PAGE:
POWER to the People
Today’s blog is courtesy of Mark Olson, WW Product Offering Manager for Power Systems, who teams with IBM developers to prioritize, announce and roll out new generations of Power Systems hardware. His post complements the latest chapter to be released on facebook in celebrating 25 years of IBM i. Enjoy it, and then join the conversation.
I’m honored to have been asked to contribute a few words about some of the amazing hardware IBM i clients can use today. Power System hardware offers capabilities, capacities and price-performance levels that were almost unimaginable 25 years ago.
The core (pun intended) is the POWER chip. It’s interesting to note that, unlike Watson, which used off-the-shelf POWER7 hardware, achievements like Deep Blue used custom designed/built servers. Deep Blue defeated the champion chess master, Garry Kasparov, in 1997 in a six-game match using custom chips that were specifically built to analyze chess moves. You wouldn’t use Deep Blue to run your business. POWER chips, on the other hand, were built to handle an immensely wide range of uses.
The POWER chip technology running IBM i was the output of many, many developers–including teams of IBMers from Rochester and Austin. Prior to POWER, both the AS/400 and the RS/6000 servers had their own chips that were similar, but different. Development teams collaborated over several years to incrementally evolve the chips and underlying operating systems to accomplish a blended, optimized chip that could run IBM i, AIX and Linux operating systems.
It was important to ensure the key values of both the AS/400 and RS/6000 were implemented. One of the key attributes implemented specifically for IBM i and its single-level storage was address protection. This is sometimes called the “65th bit”. For you technology purists, this isn’t really an additional bit in the chip, but is a tagged pointer implemented in the chip and its execution units. It means that the hardware prevents addresses from being compromised. It’s a key reason why the underlying security and protection of IBM i is so good.
Today’s POWER7+ chip is a marvel of engineering and manufacturing. Thirty-two nanometer technology. More than 2 BILLION transistors per chip. L2 and L3 cache on the processor chip. Up to 8 cores per chip. Ranging from 3 to 4.4 GHz. Wow.
Power Systems servers are of course more than just the POWER chip. Every generation of chip is supported by an integrated set of related hardware. This includes plenty of fast memory, memory controllers, memory buses, I/O buses, PCI slots, power supplies, service processors, expansion drawers, suites of PCI cards, an assortment of HDD and SSD, etc, etc, etc. And, of course, it depends on great architectures tying them together.
Let me highlight a couple of really sweet capabilities. IBM publishes a GHz value associated with each server. For example, a Power 720 can be 3.6 GHz. But the chip doesn’t always run at 3.6 GHz. If you are running extremely high workloads on the server, it will automatically take its temperature and, if cool enough, boost the GHz a few percent higher to help handle the peak workload. Or conversely, if the server is not busy, several options are available to the system. If some of the processor cores aren’t being used at that point in time, they may slow down or even take a nap for a few milliseconds. This is done on a per-core basis, not a per-chip basis. The system does this without impacting your performance. If you authorize the system to do so, work that doesn’t have to be done as quickly as possible will be handled with lower GHz. For example, if you have a batch job which is due at 6 a.m., but it’s currently 1 a.m. and only needs two hours to complete, you can tell your server it’s OK to take longer and it will run at the lower GHz, saving energy and cooling, and still finish before 6 a.m. That’s a “cool” capability.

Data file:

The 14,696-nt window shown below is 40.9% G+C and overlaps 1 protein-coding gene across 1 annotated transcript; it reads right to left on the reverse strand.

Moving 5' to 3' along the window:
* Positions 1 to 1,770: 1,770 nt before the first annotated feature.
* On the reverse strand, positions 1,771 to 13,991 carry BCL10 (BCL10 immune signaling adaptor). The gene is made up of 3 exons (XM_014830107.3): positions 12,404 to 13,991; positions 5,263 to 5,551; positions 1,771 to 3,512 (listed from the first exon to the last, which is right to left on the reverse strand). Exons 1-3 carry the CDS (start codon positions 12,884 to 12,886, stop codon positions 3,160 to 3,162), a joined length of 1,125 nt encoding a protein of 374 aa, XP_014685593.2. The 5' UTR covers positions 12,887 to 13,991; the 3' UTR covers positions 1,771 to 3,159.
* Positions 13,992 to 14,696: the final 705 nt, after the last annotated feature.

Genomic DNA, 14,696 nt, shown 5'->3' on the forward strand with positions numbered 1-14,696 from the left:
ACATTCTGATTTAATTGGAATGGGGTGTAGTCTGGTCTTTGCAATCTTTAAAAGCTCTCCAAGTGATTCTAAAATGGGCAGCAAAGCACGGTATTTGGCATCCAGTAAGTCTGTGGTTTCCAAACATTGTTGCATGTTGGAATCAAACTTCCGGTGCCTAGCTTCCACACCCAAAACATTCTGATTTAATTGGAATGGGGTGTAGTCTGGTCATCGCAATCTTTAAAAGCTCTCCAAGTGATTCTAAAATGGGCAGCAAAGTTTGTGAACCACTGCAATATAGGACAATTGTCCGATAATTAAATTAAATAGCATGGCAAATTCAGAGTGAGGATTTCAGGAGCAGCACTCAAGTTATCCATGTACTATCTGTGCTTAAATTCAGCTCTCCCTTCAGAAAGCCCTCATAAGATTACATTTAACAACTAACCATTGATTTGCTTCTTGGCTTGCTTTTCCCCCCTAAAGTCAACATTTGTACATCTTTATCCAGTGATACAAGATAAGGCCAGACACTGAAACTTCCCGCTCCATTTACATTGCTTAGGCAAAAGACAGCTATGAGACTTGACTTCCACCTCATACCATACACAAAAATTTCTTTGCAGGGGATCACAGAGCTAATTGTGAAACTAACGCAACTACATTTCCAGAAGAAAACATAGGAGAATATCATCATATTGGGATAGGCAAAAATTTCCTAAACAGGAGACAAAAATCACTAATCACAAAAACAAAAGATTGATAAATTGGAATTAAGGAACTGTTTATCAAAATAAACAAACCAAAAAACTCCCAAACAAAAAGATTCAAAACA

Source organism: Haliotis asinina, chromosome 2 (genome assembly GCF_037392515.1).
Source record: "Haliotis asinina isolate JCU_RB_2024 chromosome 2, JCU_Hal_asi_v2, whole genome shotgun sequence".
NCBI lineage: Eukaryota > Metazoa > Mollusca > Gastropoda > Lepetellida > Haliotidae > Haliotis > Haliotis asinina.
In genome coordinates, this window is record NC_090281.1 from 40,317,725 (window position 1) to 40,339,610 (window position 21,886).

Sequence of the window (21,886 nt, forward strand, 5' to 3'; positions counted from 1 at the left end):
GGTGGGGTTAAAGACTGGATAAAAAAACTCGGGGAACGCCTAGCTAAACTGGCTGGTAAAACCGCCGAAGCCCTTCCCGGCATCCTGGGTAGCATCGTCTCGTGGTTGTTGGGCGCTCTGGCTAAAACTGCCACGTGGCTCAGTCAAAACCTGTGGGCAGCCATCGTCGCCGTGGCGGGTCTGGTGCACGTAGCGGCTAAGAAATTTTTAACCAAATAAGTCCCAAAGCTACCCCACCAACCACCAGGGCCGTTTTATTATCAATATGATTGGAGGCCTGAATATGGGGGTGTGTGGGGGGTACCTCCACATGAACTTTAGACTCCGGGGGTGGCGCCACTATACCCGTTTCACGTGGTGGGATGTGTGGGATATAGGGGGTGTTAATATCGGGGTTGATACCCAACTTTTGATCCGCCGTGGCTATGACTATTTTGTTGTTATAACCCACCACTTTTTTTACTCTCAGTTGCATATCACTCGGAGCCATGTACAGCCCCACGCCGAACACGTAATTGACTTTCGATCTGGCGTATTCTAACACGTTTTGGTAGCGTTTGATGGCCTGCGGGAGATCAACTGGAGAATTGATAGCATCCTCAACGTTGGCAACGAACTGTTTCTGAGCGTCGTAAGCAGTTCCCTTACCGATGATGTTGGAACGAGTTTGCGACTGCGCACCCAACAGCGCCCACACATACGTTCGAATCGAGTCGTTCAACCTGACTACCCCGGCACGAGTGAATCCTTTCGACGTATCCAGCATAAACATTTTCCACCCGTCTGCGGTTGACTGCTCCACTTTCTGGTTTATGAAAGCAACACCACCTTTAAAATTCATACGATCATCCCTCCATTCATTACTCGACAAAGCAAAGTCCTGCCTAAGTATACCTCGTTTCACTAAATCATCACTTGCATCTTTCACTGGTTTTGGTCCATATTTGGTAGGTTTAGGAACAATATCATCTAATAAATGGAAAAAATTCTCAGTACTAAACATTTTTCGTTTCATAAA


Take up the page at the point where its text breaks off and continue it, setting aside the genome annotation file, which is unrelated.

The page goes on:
Another new technology that’s becoming more and more popular is flash memory, also known as solid state drives (SSDs). This is rapidly evolving and its performance, reliability and price/performance, already very good, keeps getting better and better. Today you can configure flash memory on Power Systems servers in a variety of ways. It can be in an “external” storage device like a SAN attached through a Fibre Channel connection, or it can be an “internal” storage configuration leveraging IBM’s premier SAS infrastructure. Three different “internal” configuration options are available to match different price points and other selection criteria. All of the flash memory options I’ve described can make a huge performance difference if your server has an I/O bottle neck or if you want to implement a new application for which I/O performance is critical. The nice thing about IBM i and SSD is that IBM i has the highest level of integrated capability of any operating system to effectively use SSD. For example, in addition to a user being able to assign data base objects to SSD, IBM i can determine what’s hot and what’s cold and, while the user application is running, migrate the hot data to SSD and the cold data to HDD. IBM i can even do that if the SSD is in a SAN. Or IBM i can leverage the Easy Tier capability of IBM SANs to implement hot/cold data across SSD/HDD. You have a lot of flexibility.
I could go on, but I won’t. Thanks for letting me share a few thoughts. Happy Birthday IBM i!!!